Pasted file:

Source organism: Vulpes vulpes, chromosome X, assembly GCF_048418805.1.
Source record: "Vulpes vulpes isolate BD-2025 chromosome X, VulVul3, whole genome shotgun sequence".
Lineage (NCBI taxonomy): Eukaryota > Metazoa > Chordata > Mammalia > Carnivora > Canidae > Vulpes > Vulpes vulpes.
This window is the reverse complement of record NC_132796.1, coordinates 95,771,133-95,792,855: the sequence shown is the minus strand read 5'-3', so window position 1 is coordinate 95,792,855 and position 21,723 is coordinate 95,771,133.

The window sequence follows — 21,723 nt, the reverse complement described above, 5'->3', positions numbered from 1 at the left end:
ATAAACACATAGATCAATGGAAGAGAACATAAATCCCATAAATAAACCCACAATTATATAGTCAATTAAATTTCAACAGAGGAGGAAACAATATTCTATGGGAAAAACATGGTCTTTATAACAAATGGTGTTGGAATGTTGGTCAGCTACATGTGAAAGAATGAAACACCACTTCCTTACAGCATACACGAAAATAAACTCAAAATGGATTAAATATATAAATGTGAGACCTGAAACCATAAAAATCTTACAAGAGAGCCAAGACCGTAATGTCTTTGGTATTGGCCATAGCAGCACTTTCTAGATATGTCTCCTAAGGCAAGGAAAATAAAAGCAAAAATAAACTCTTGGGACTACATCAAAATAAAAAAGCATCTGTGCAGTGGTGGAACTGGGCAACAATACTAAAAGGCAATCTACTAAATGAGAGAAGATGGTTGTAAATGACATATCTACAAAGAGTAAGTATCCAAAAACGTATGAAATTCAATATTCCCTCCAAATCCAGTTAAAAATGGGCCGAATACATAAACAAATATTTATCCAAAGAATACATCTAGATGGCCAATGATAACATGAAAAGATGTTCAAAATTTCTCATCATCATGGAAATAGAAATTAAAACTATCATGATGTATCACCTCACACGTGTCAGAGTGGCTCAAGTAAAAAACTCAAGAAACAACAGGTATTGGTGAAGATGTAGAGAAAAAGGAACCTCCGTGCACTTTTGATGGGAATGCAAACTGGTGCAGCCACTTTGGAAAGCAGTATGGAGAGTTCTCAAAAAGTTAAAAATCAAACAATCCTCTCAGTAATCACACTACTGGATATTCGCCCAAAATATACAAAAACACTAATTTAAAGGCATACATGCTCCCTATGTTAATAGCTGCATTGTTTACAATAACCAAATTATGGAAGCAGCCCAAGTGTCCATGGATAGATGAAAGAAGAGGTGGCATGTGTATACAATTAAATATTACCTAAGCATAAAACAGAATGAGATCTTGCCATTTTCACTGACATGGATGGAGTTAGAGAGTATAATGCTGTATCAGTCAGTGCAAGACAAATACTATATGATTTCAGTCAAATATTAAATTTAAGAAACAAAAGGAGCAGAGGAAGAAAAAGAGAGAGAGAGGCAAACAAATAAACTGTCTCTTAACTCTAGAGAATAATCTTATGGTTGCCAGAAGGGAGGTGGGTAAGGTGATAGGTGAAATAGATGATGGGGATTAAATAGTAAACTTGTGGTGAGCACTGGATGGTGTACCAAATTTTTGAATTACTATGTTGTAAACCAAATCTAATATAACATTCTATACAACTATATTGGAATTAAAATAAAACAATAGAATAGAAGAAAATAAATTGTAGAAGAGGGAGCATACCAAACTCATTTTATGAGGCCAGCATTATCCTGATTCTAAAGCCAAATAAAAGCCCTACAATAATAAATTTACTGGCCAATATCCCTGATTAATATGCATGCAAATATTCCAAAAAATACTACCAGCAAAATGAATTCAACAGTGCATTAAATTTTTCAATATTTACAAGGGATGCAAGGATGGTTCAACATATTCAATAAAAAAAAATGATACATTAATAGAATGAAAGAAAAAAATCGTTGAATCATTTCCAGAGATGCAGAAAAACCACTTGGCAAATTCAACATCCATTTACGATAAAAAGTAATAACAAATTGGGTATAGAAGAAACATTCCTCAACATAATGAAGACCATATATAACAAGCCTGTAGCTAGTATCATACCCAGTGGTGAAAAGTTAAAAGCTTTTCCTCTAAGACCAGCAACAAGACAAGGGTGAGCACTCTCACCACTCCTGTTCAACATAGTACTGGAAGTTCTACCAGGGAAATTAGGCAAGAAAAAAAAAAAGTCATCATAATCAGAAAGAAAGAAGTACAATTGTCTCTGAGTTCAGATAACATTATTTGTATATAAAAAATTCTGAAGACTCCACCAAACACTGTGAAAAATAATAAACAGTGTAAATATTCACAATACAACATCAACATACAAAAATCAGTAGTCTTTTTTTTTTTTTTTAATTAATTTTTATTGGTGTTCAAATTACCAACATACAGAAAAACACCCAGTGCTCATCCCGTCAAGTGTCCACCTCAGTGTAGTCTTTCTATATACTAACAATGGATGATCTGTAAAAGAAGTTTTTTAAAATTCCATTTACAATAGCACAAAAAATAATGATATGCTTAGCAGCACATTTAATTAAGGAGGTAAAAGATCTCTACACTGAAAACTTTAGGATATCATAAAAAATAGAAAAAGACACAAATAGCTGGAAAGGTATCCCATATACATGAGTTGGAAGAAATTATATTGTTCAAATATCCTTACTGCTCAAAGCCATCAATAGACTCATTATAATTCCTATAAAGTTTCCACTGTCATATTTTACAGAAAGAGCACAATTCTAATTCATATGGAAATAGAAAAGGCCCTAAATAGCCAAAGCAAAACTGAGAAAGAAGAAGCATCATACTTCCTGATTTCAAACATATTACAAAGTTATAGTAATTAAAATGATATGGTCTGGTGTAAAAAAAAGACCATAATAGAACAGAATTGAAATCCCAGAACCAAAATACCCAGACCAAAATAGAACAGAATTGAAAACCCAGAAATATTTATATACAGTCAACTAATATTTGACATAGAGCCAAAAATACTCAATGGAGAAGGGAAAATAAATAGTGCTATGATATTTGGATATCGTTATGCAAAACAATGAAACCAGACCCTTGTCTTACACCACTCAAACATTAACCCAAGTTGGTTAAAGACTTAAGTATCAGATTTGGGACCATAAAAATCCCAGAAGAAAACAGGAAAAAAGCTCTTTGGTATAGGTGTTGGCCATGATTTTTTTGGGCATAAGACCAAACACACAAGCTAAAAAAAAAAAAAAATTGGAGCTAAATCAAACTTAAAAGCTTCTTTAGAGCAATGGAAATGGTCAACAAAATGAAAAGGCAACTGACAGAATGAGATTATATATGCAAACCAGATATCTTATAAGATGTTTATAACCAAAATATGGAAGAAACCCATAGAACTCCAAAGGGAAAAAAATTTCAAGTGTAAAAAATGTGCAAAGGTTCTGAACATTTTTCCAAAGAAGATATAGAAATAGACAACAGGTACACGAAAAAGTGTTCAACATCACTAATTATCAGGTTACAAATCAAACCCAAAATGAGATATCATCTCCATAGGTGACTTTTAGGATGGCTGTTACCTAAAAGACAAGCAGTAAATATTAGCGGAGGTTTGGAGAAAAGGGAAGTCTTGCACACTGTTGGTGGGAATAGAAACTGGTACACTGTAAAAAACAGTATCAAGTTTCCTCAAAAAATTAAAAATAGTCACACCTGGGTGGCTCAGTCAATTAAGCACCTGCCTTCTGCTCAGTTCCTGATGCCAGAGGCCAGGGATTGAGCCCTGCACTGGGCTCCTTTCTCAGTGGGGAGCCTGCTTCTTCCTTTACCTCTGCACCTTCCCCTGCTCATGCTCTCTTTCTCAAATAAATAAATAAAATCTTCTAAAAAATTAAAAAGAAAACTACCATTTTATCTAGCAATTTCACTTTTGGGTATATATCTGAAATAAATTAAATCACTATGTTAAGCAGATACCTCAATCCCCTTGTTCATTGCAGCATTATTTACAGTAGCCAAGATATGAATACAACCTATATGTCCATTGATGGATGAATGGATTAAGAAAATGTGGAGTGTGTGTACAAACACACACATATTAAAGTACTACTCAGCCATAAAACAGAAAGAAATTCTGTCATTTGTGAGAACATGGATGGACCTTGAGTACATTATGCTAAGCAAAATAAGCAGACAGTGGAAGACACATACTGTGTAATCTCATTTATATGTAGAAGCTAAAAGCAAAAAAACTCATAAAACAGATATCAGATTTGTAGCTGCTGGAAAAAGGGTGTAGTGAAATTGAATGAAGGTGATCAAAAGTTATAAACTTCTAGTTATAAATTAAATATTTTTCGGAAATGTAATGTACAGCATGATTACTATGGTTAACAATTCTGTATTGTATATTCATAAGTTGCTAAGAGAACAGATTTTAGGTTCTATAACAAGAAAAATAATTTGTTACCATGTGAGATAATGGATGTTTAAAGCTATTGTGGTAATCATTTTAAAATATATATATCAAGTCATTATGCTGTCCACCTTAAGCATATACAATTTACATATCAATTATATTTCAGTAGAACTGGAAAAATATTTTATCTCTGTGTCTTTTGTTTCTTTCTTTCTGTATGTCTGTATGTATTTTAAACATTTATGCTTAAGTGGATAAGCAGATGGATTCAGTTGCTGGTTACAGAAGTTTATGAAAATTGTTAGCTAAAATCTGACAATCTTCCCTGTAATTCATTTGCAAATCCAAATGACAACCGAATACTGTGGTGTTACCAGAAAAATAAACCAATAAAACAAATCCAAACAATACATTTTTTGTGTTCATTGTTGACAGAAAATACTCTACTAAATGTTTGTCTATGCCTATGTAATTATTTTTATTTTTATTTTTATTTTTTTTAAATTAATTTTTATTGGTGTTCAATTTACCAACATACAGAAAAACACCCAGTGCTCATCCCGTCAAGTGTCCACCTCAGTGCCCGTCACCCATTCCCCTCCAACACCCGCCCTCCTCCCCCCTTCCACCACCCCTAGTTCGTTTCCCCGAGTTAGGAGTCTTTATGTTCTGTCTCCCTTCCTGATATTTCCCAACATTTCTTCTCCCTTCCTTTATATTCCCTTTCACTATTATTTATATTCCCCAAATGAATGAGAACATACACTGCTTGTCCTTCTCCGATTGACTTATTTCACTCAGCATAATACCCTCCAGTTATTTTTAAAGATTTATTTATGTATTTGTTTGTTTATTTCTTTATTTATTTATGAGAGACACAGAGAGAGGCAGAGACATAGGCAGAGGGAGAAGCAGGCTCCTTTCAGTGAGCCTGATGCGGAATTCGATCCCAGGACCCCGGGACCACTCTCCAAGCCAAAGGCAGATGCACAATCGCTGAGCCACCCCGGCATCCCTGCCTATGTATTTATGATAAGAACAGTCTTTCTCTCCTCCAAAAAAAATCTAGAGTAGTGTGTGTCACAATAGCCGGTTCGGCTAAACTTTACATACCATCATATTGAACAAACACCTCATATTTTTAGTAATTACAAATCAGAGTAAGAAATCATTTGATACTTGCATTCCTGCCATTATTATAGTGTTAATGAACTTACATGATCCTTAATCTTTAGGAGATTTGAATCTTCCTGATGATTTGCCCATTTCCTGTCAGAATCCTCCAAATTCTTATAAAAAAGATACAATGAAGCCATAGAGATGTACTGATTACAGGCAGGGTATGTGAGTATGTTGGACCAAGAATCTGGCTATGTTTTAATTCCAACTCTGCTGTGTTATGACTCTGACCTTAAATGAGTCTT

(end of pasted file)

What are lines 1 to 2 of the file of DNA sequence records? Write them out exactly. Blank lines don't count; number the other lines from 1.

Source organism: Vulpes vulpes, chromosome X, assembly GCF_048418805.1.
Source record: "Vulpes vulpes isolate BD-2025 chromosome X, VulVul3, whole genome shotgun sequence".